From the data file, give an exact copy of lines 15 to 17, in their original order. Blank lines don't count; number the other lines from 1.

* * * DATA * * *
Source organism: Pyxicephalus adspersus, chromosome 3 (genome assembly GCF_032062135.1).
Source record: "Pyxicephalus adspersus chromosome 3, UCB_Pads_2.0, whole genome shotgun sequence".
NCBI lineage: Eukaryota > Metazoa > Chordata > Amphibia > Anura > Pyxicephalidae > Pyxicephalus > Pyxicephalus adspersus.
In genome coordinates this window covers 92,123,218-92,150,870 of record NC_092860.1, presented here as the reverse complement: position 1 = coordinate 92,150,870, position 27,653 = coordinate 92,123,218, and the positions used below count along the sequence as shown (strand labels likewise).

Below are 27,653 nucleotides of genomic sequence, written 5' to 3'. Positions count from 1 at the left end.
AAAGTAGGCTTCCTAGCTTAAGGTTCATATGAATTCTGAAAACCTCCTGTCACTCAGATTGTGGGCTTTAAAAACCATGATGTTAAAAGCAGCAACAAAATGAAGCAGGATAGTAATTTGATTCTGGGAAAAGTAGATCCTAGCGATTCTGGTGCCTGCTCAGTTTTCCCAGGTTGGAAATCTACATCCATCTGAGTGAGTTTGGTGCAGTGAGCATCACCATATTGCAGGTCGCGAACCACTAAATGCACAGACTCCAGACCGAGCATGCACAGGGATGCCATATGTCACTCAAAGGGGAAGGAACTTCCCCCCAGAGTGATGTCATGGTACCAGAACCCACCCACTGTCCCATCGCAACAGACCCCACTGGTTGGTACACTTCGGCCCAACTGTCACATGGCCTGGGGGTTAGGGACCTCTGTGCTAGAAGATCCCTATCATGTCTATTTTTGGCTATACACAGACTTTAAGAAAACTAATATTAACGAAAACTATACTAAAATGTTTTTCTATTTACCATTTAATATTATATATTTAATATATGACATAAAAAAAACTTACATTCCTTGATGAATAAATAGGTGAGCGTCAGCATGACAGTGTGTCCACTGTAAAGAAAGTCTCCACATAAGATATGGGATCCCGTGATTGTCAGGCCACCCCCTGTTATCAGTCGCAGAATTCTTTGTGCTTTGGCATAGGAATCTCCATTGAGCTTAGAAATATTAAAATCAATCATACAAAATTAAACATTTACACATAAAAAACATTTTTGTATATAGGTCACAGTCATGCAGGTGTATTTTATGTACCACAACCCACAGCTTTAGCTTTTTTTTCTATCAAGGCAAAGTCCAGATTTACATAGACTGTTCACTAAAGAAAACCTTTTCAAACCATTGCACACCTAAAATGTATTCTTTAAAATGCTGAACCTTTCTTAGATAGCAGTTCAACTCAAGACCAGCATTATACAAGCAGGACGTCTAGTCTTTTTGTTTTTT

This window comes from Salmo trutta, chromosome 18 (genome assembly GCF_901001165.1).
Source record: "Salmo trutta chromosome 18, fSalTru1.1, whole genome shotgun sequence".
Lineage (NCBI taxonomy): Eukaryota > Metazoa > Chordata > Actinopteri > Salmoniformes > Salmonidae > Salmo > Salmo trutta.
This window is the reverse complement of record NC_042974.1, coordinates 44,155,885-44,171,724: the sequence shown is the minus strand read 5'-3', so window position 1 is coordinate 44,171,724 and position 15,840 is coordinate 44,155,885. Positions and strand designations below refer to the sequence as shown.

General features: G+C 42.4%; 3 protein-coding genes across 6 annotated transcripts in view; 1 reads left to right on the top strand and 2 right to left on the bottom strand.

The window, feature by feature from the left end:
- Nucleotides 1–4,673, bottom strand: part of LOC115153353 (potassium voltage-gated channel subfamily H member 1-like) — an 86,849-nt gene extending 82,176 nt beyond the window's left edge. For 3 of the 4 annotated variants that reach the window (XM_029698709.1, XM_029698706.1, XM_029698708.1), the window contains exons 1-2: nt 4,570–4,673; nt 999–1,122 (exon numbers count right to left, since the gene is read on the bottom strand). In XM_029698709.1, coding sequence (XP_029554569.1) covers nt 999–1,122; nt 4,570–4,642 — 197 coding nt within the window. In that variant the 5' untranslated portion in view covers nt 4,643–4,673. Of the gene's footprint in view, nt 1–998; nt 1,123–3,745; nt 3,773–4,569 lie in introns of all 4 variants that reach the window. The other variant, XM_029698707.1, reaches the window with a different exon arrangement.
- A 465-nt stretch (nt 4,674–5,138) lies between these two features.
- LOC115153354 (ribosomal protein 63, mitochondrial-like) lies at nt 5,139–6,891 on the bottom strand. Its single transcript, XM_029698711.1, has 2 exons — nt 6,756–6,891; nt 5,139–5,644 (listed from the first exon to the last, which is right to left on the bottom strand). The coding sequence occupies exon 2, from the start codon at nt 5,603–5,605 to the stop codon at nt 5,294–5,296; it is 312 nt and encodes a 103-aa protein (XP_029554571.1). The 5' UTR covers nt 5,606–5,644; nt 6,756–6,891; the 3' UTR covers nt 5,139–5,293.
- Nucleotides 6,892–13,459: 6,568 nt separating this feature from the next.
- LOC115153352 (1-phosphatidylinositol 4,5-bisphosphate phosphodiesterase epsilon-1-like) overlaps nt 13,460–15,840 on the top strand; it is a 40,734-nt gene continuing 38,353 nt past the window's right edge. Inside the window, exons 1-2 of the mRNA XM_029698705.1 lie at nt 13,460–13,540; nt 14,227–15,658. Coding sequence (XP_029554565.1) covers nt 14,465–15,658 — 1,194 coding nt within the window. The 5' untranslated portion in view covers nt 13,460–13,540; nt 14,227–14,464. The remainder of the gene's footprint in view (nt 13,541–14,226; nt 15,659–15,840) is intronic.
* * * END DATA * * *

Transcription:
- LOC115153354 (ribosomal protein 63, mitochondrial-like) lies at nt 5,139–6,891 on the bottom strand. Its single transcript, XM_029698711.1, has 2 exons — nt 6,756–6,891; nt 5,139–5,644 (listed from the first exon to the last, which is right to left on the bottom strand). The coding sequence occupies exon 2, from the start codon at nt 5,603–5,605 to the stop codon at nt 5,294–5,296; it is 312 nt and encodes a 103-aa protein (XP_029554571.1). The 5' UTR covers nt 5,606–5,644; nt 6,756–6,891; the 3' UTR covers nt 5,139–5,293.
- Nucleotides 6,892–13,459: 6,568 nt separating this feature from the next.
- LOC115153352 (1-phosphatidylinositol 4,5-bisphosphate phosphodiesterase epsilon-1-like) overlaps nt 13,460–15,840 on the top strand; it is a 40,734-nt gene continuing 38,353 nt past the window's right edge. Inside the window, exons 1-2 of the mRNA XM_029698705.1 lie at nt 13,460–13,540; nt 14,227–15,658. Coding sequence (XP_029554565.1) covers nt 14,465–15,658 — 1,194 coding nt within the window. The 5' untranslated portion in view covers nt 13,460–13,540; nt 14,227–14,464. The remainder of the gene's footprint in view (nt 13,541–14,226; nt 15,659–15,840) is intronic.